All posts by Yann Crist-Evans

Yann lives in Gold Hill, Oregon and works at Medford REI. In his spare time you'll find him on a nearby river.

North Fork Smith – January 1, 2016


Having gone to bed by 9:30 on New Year’s Eve, we were plenty rested for our New Year’s Day NF Smith run. As we prepped and got ready, we awaited the arrival of Erik to pack up the Subaru and head to Gasquet, CA. After a challenging pack job to accommodate gear, two kayaks, raft with frame, P.G., four boaters and a shuttle driver, we were off. The sky was bluebird and the temp was steadily rising from a low of 45º F as we headed to Grant’s Pass to pick up the final member of our party.

We arrived at Barefoot Brad’s in Gasquet at 10:30, met up with our shuttle driver and began making our ascent up the FS road to the put-in. As we gained elevation, the snow covered more and more of the road but did not halt our progress as we plowed fresh tracks into the melting slush. We arrived at the put-in around 11:30 with smiles all around as the river called to us. After a lengthy set-up, we finally slid the boats into the NF Smith’s unbelievable clarity and pristine beauty beginning our 14 mile decent ending in Gasquet.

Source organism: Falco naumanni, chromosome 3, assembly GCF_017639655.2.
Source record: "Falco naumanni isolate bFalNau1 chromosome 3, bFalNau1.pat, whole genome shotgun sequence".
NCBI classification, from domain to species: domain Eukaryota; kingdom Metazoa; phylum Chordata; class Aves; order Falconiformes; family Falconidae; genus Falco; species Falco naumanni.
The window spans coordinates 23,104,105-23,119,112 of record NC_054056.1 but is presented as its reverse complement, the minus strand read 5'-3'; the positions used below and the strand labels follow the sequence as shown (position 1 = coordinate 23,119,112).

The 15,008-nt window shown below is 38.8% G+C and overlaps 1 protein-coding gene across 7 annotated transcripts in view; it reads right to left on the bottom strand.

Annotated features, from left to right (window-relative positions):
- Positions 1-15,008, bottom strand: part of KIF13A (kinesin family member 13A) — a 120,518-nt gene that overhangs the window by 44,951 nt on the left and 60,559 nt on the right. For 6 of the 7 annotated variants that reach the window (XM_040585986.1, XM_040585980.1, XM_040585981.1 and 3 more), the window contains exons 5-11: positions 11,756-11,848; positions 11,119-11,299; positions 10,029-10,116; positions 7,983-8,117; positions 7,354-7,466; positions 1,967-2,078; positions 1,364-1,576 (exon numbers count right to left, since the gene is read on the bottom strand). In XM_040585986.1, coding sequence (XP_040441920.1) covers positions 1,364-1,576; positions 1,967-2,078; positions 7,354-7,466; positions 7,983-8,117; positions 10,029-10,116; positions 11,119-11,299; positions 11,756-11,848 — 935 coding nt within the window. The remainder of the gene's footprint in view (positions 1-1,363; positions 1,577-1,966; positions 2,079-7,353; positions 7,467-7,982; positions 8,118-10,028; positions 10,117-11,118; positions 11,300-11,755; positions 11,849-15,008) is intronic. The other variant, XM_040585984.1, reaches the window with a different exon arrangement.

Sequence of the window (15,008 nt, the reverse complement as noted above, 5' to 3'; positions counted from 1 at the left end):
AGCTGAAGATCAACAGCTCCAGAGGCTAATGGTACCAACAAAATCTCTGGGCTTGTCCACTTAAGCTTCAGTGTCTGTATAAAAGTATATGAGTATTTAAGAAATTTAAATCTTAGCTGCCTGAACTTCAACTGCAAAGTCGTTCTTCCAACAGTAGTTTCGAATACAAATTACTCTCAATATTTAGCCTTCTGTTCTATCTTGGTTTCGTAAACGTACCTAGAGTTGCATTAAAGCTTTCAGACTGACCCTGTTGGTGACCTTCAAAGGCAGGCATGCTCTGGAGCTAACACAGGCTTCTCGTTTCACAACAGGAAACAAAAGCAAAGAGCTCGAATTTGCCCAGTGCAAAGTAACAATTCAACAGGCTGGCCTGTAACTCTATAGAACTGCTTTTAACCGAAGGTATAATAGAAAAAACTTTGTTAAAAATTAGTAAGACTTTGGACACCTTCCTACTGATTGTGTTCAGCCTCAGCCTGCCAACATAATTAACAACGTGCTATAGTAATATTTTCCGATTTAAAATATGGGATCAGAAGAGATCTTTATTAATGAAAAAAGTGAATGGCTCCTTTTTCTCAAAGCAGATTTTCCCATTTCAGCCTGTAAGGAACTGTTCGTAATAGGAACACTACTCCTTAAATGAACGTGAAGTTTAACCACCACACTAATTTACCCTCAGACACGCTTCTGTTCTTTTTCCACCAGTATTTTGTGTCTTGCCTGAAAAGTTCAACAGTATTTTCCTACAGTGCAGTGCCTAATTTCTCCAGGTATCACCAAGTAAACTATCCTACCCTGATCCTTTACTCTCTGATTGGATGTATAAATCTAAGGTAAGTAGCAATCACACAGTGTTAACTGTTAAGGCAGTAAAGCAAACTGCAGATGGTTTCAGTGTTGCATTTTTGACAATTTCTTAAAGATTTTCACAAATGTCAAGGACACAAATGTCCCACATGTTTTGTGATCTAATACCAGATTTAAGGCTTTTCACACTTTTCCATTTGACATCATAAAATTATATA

This being by far the lowest flow I had ever seen the NF, stoke levels were high as the excitement of the unknown manifested itself. Having done it several times at a foot higher, I knew to expect much rockier and shallow rapids with much tamer holes and slower current, this was certainly the case. We found out very quickly, the value of putting-on early or having sunglasses for this run on a clear day as the glare seems to stare directly into your eyes. The NF runs southwest carving its way to the ocean and reflects the sun upstream, adding a little extra spice to the run.

The main difference between this flow and the flows I had previously boated the NF at, was the line on Scout Rapid which is usually run on the right. At 9.5ft, a few options open up, however the best line seemed to be a right to left entry move behind the large top boulder using the slack water to ferry across above the main obstructing boulder and finishing the rapid on the left, up against the gorge wall. The right line was still available for a sporty raft or a kayak but a bit tricky. The following gorge rapid that is known to surpass the difficulty of Scout at certain flows, was very constricted but tame and slow with a pinch move on the left between the wall and the boulder in the middle which creates the turbulent feature at higher flows.

The rest of the run was shallow, busy read-n-run class III boulder gardens with the exception of Serpentine Slide which at higher flows connects the three sections of rapids into one mile long rapid. Although the gardens were distinguishable from one another, these pieces of the bigger picture stood out to make the most entertaining rapids on the run after Scout. Below Serpentine follows a succession of easier rapids coupled with the unrivaled beauty of the NF canyon and its famed Pitcher Plant population.

We reached the take-out at 199 around 4pm, celebrated a good trip, loaded the car and headed back home.